Dick Williams: Crafting World Series Champions

Only a few Major League baseball managers get their teams to the World Series. Even fewer get their teams to more than one World Series. And only a handful have gotten three teams to the Series.

Meet Dick Williams, who guided the Boston Red Sox to the pennant in 1967, the Oakland A’s to three championships in the ’70s and the San Diego Padres to the National League title in 1984.

Along the way, Williams earned a reputation as a hard driving manager who expected nothing but the highest performances from his teams.

Get your copy of Dick Williams’s book

It was perhaps natural then that his 1990 memoir would be called No More Mr. Nice Guy. That’s when I had the chance to meet him. So here now from 1990. Dick Williams

Dick Williams was inducted into baseball’s Hall of Fame in 2008. He died in 2011, at the age of 82.

Joe Garagiola

Tomorrow is Major League baseball’s opening day, the first day of the 2023 season.

On the first day of a 162 game schedule, every team is in first place. Any team can win the world series. And a batter can hit /400, and a picture can have a no-hitter.

The world is full of possibilities .

On the Opening Day roster for the St. Louis Cardinals in 1946 was a rookie catcher named Joe Garageola.

That year Joe played in his first, and only, World Series. He was a major leaguer for nine seasons, playing for the Cardinals, the Pirates, the Cubs, and the Giants.

But after his retirement from the game, Joe Garagiola found another career in which he had much greater success.


He did sports broadcasting, but also game shows, and even substitute hosting on the Tonight Show.

I met him in 1988, when he was promoting his book It’s Anybody’s Ballgame, about his post baseball career.

No, to add some context to the interview you’re about to hear. We talked just a couple of weeks into the 1988 season, but already by that time the hapless Baltimore Orioles had a 13 game losing streak, a major league record. Sadly he Os Went on to lose their first 21 games in a row, which still stands as the major league record.

So here now, from 1988, Joe Garagiola.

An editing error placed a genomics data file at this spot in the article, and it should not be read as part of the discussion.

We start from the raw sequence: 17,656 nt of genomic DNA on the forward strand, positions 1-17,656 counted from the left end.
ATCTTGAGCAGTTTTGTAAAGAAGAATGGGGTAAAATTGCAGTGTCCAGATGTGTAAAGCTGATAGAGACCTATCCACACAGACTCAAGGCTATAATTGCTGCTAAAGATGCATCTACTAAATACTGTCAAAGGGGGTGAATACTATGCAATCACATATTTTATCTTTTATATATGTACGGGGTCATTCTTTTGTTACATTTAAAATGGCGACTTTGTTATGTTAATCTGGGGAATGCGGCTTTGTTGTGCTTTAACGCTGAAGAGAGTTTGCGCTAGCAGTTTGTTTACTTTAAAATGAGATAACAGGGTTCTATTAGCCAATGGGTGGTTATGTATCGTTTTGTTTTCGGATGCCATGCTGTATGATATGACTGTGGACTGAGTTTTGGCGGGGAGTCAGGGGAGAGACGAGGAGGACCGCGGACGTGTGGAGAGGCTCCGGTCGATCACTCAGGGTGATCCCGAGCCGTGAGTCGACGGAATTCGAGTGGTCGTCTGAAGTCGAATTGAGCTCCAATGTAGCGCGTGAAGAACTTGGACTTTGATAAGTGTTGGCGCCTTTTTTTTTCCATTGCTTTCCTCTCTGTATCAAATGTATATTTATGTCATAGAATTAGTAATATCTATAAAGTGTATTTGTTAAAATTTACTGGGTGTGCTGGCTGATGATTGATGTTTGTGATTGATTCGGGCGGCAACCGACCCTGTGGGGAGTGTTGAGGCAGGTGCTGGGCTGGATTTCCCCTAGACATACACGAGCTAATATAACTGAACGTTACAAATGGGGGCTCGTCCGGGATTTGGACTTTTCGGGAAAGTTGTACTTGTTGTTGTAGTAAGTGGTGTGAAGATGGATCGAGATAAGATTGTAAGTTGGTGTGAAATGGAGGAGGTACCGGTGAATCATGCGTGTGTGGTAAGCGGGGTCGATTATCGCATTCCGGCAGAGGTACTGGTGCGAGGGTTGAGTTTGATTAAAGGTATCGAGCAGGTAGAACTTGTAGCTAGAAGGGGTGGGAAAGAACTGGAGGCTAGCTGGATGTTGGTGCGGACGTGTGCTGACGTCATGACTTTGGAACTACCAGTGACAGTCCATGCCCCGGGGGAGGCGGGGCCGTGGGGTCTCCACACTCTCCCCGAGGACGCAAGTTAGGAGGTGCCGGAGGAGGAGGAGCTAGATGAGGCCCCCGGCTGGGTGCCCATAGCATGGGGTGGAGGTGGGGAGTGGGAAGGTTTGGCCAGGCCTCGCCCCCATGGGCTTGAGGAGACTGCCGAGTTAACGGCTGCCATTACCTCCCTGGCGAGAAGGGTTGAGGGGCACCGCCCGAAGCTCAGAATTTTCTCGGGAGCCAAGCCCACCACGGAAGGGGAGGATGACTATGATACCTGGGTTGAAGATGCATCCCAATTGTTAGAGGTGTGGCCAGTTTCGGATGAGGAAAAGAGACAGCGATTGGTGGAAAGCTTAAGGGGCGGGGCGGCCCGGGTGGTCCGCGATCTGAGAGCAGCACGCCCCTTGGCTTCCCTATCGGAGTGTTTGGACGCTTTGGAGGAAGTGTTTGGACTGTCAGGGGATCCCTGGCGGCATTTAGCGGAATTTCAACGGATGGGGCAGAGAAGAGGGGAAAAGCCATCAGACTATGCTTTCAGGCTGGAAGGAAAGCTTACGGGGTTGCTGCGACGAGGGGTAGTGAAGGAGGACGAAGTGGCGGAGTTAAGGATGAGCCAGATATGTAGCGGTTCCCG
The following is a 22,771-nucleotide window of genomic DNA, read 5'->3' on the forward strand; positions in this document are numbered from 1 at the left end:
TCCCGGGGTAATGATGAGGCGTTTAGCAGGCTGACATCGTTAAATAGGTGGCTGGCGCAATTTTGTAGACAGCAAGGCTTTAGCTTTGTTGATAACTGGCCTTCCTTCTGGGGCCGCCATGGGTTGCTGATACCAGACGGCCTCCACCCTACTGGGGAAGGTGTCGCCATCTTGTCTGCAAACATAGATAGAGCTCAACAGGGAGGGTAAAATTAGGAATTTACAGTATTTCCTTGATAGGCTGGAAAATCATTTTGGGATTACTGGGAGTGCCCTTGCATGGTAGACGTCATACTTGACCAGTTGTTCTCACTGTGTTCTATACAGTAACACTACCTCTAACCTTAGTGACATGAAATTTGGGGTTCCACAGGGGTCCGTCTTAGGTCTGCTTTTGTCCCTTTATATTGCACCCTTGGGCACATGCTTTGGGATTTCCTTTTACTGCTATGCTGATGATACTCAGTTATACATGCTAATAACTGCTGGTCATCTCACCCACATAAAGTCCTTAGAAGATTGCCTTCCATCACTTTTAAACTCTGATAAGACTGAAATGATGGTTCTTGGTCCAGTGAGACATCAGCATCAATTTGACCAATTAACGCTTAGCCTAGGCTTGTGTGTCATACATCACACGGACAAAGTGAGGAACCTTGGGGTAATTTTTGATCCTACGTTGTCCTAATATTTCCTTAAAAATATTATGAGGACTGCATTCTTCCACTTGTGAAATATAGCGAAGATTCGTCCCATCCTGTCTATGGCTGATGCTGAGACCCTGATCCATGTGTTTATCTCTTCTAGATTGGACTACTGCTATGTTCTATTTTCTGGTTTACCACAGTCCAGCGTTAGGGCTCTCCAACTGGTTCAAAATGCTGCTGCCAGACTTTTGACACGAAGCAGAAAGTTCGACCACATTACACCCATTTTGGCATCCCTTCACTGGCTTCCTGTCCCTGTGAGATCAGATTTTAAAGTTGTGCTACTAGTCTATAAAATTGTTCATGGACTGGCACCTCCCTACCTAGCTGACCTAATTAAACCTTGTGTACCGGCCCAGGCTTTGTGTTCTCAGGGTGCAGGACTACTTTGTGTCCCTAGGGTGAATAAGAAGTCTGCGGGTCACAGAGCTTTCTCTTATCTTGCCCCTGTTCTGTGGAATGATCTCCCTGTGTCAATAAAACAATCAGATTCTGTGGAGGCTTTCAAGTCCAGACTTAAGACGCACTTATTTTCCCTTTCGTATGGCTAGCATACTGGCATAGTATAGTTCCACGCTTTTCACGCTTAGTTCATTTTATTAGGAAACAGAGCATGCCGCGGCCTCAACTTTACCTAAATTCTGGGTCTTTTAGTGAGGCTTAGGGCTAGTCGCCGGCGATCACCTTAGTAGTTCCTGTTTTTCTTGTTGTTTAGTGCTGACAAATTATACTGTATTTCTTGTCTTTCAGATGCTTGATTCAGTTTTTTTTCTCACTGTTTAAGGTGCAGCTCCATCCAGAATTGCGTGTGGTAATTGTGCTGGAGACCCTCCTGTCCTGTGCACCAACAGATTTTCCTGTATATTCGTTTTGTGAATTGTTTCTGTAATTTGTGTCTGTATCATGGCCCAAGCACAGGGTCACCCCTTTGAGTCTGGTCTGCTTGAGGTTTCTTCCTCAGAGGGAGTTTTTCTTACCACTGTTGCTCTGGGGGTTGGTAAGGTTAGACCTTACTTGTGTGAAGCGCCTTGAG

Joe Garagiola.died in 2016. He was 90.

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Rachel Robinson

Photo: Kingkongphoto & www.celebrity-photos.com

A few days ago Ketanji Brown Jackson made history as she was confirmed as the first black female supreme Court Justice.

But 75 years ago today another African American made history, in a way that may have been nearly as significant.

On April 15th. 1947 Jackie Robinson took the field as a member of the Brooklyn Dodgers, the first black man to play in the Major leagues.

And Jackie Robinson was no token. He was voted Rrookie of the Year that year and was the National League’s Most Valuable Player two years later.

By his side during his historic baseball career was his wife, his college sweetheart, Rachel

In the decades after Jackie Robinson’s death in 1972, Rachel Robinson has been a prominent andd influential active and leader in her own right.

In 1996 Rachel Robinson published a book about her late husband and their life together and that’s when I have the chance to meet her, the eve of the 50th anniversary of Robinson’s Major League debut.

So here now from 1996. Rachel Robinson

Rachel Robinson will be 100 years old in July. She lives in Connecticut.

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Tom Boswell

In 1969, shortly after he graduated from college, Thomas Boswell joined the staff of the Washington Post. Over the next 15 years he honed his craft as a sportswriter, eventually earning his own column in the post in 1984.

What Boswell brought to his columns was more than just an account of balls and Strikes, touchdowns and field goals, holes-in-one or hat-tricks.

He brought a literary sensibility, often diving deep into the personal lives of the sports stars, and would be stars, that he covered.

Oh, he knew all the technical stuff, but his real strength was his ability to bring out the personalities.

I interviewed Tom Boswell many times over the years, including this interview from 1994, for his book Crackimg The Show.

And, like all of Tom Boswell’s columns, I think this interview has stood the test of time. Well, you tell me.

So here now, from 1994, Tom Boswell.